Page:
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Penn State’s Defense Overwhelmed By Michigan Rushing Attack

Well, that sucked.

No. 10 Penn State football marched into the Big House just to get crushed by No. 5 Michigan 41-17 on Saturday afternoon.

Even though Penn State only trailed 16-14 at the half, it never felt that close, as Manny Diaz’s defense was having trouble handling Michigan’s rushing attack up to that point. That continued to be the theme for the rest of the game, as Penn State gave up 418 total rushing yards and 563 total yards.

Blake Corum was one of the key players for Penn State to watch coming into the game, as he came into the game seventh in national rushing. But the rushing attack didn’t just fall on his shoulders. Donovan Edwards joined Corum to provide the perfect one-two punch for the Wolverines. Each back scored two touchdowns, as Edwards ran for 173 on 16 attempts and Corum for 166 yards on 28 attempts.

The most deflating plays of the game for Penn State came on a Donovan Edwards 67-yard rushing touchdown after Penn State kicked a field goal to regain the lead at the beginning of the second half, followed by a Blake Corum 61-yard touchdown run on the very next drive.

Michigan’s rush attack not only scored 28 total points but also helped the Wolverines dominate the possession battle. The Wolverines had the ball for a total of 41:56, while the Nittany Lions only had 18:04. To be blunt, that’s terrible.

Eventually, it got to the point where it felt like a surprise when Penn State would stop a Michigan running back for less than a five-yard gain. All game, the two backs just kept running downhill and picking up first down after first down. So much so that Michigan never even punted in the game.

Obviously, head coach James Franklin wasn’t too pleased with the performance, mentioning that Penn State wasn’t able to control the line of scrimmage on either side of the ball.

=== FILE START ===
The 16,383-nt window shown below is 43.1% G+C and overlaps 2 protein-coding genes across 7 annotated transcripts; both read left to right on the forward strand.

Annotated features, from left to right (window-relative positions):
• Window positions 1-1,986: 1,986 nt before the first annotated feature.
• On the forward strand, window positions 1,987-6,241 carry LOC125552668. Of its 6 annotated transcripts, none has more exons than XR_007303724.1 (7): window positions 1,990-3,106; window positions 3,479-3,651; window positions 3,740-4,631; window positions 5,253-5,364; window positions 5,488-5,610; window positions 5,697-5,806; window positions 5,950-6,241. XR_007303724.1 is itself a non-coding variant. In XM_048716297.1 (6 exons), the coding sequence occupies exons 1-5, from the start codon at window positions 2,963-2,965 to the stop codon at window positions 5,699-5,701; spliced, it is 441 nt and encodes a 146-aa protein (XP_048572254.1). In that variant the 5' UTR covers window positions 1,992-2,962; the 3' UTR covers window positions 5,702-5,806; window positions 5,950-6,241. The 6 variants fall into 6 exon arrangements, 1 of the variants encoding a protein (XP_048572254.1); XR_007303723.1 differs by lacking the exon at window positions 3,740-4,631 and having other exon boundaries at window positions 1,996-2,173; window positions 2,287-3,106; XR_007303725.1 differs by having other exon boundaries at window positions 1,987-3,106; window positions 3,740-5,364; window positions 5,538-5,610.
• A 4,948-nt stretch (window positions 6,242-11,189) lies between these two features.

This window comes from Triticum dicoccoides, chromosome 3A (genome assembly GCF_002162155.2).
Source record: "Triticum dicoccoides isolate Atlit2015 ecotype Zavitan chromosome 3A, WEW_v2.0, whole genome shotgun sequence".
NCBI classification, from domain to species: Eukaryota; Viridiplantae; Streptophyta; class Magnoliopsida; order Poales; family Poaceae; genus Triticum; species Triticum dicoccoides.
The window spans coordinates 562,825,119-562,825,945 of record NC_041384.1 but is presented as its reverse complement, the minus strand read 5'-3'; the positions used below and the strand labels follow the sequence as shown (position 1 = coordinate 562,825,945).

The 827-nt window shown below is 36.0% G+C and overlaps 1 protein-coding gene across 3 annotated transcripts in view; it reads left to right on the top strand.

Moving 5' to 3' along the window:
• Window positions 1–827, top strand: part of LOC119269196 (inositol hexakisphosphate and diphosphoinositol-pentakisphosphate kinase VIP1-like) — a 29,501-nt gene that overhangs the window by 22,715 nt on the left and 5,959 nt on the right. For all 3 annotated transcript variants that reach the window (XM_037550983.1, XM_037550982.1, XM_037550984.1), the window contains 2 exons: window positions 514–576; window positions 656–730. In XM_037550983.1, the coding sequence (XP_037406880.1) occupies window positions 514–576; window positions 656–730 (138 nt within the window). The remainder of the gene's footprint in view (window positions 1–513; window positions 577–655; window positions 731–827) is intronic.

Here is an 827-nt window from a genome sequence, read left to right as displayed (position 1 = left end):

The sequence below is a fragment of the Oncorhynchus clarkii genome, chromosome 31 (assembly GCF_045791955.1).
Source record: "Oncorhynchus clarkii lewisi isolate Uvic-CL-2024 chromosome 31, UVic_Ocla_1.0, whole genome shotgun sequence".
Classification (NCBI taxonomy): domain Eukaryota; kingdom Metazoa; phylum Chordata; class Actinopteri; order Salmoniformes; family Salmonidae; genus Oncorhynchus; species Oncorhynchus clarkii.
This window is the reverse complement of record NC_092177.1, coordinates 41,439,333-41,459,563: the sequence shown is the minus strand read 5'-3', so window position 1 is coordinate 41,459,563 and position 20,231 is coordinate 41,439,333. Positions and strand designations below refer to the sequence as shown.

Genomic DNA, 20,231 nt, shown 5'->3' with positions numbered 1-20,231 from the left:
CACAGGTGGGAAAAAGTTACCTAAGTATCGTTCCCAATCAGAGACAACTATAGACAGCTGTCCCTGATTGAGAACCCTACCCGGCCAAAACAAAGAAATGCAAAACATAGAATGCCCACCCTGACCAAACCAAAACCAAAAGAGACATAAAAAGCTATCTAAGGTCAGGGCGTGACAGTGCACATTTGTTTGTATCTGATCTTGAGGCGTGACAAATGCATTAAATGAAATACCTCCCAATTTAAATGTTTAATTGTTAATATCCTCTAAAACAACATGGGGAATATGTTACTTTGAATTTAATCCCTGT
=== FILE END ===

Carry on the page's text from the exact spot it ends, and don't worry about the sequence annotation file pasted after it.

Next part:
“There were just way too many times where [they] were just running through holes and into the second level,” Franklin said in his postgame press conference. “Obviously, [I am] not happy with that [418-yard] number at all. Not one bit.”

As you’d expect, the defensive players weren’t too happy with that number either, as linebacker Curtis Jacobs and defensive captain PJ Mustipher credited Michigan’s physicality to achieving that feat.

“It’s embarrassing,” Mustipher said after the game. “…Any time you rush for 400 yards, you don’t do it without being really physical and really just dominating. But we got to execute. Everybody has to be where they’re supposed to be, and we have to do it at a very high level. We didn’t do that, and that’s how they rushed for that amount of yards”

Franklin also mentioned Penn State’s shortcomings when it comes to physicality in his press conference. He also added an interesting note, saying that some of his players may think they’re able to play undersized like Aaron Donald when, in reality, they can’t.

“We gotta get bigger,” Franklin said. “We’re undersized in some spots. Everybody thinks they’re Aaron Donald now, and they’re not. Everybody sees [Donald] playing undersized, and everybody thinks they’re that guy. There’s been one of those guys in the last 100 years of football.”

However, safety Ji’Ayir Brown mentioned after the game that he believes the poor defensive outing was more due to execution than physicality.

“We didn’t come out here and do what we worked on all week, and that’s a problem,” Brown said in his postgame press conference. “Execution, it falls in that category as well…We didn’t complete the job today.”

With this loss, Penn State falls to just 3-7 coming off a bye week under the leadership of James Franklin. That was a hot topic amongst Penn State fans on social media following the game, but Mustipher didn’t think it was lack of preparation that plagued Penn State today.

“We felt as though the coaches did a great job of getting us ready for this game,” Mustipher said. “We just didn’t go out and execute. They’re not out on the field.”

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About the Author

Frankie Marzano

Frankie is a senior accounting and economics major from Long Island, NY. You can probably recognize him as the typical Italian-American with slicked back black hair. He is an avid fan of the New York Rangers and Mets, along with every Penn State Athletics team. Follow him on Twitter @frankiemarzano for obnoxious amounts of Rangers and Penn State content or email him at [email protected].

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